Resources for College Practitioners

Supporting Neurodivergent College Students with Dr. Liz Norell



Learn how to support neurodivergent college students.

In this episode, I interview Dr. Liz Norell, Associate Director of Instructional Support in the Center for Excellence in Teaching and Learning at the University of Mississippi. 

The focus of the episode is her article, Recap: What Instructors Need to Know When Working with Neurodivergent Students

(Scroll down to access the transcript.)

We cover the following key topics:

4:26:08: Neurodivergent explained

8:38:00: Challenges neurodivergent students face and what faculty can do to help

15:12:50: What to do when you realize you might be neurodivergent as an older adult

21:17:00: Online learning environment tips for neurodivergent students

27:02:00: How to talk about neurodivergence tactfully
29:26:00: Tips for creating PD to help the community better understand neurodivergence  

31:22:75: Give people the benefit of the doubt

Select Dr. Liz Norell episode quotes:
"Neurodivergent means that somebody's brain processes information in a way that is not typical or what we would call neurotypical. So conditions that get lumped under the umbrella of neurodivergent include things like autism, ADHD, and dyslexia."
"Faculty should assume that the students who do have formal accommodations have jumped through so many hoops to get them, and these accommodations are not giving them a leg up. It's giving them a fair shot. That's something that I think a lot of faculty don't quite understand because they've never been through this process. They assume that these accommodations are trying to cheat the system or game the system in some way. That is definitely not it."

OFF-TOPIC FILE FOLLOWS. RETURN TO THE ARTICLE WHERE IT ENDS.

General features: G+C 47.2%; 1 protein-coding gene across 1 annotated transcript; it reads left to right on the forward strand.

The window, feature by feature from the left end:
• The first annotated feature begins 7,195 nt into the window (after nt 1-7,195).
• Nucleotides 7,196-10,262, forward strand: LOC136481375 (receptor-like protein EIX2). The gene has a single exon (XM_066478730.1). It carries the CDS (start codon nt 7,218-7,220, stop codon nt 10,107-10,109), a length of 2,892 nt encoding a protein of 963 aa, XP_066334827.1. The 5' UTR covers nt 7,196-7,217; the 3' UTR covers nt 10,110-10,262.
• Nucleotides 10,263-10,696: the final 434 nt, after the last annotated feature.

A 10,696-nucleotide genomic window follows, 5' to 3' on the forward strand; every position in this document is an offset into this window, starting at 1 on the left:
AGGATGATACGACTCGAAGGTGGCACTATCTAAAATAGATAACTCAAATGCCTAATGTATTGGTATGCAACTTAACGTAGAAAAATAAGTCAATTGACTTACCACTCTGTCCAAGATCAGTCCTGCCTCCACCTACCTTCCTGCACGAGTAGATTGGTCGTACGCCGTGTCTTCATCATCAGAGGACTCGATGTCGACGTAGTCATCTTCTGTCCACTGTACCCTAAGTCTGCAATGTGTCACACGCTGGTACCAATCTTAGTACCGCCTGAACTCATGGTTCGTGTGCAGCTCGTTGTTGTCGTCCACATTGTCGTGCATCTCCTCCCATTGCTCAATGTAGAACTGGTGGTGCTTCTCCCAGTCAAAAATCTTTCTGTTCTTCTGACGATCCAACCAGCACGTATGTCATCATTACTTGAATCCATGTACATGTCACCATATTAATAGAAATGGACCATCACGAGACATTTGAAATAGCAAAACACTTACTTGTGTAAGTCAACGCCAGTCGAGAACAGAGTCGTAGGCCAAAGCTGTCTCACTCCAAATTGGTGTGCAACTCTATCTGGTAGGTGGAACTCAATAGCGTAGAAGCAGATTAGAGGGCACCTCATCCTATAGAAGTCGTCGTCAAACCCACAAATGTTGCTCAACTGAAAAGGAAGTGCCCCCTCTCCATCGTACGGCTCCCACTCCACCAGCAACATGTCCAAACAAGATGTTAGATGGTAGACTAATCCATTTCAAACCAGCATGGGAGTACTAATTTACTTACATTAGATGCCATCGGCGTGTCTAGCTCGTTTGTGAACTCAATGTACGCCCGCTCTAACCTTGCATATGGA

"Even students who've registered with disability services may qualify for accommodations that they don't ask for because the stigma around these diagnoses can feel really scary."

"Faculty can be better aware of the sensory environment of their classroom. Is there echoing sounds from the hallway? Are the lights really bright? In the autism community, you often hear people say things like the 'lights are too loud.'"

"I had a student who was very disturbed when she could hear other people chewing, and this was a night class, so people often had food. She asked if she could just stay outside the classroom until we started class. And we made a rule as a group after she said this to me in confidence so that we're not interrupting other people's train of thought, we're going to eat during breaks, but not during class. That was a really easy way to help her manage that sensory input."

"Faculty can also explicitly say to students, you may have something about you, whether you call that a disability or not, that makes sitting in a classroom for however long--our class is 50 minutes, 75 minutes, two and a half hours, whatever it might be--makes that difficult. So if you need to do something to make this easier for you, we can figure that out with or without an accommodation. Human bodies were not meant to sit still for 90 minutes or 75 minutes or even 50 minutes. And so giving students permission right at the beginning of the semester to stand up and walk around or maybe just step outside the room for 2 minutes and coming back, can be huge for students who are neurodivergent."

"Clear multimodal communication is incredibly important. So don't just rely on verbal directions because some of your students may have trouble recalling that later, especially those who are ADHD. And so having everything that's critical to course success in writing and then when reminding them of it can be really helpful."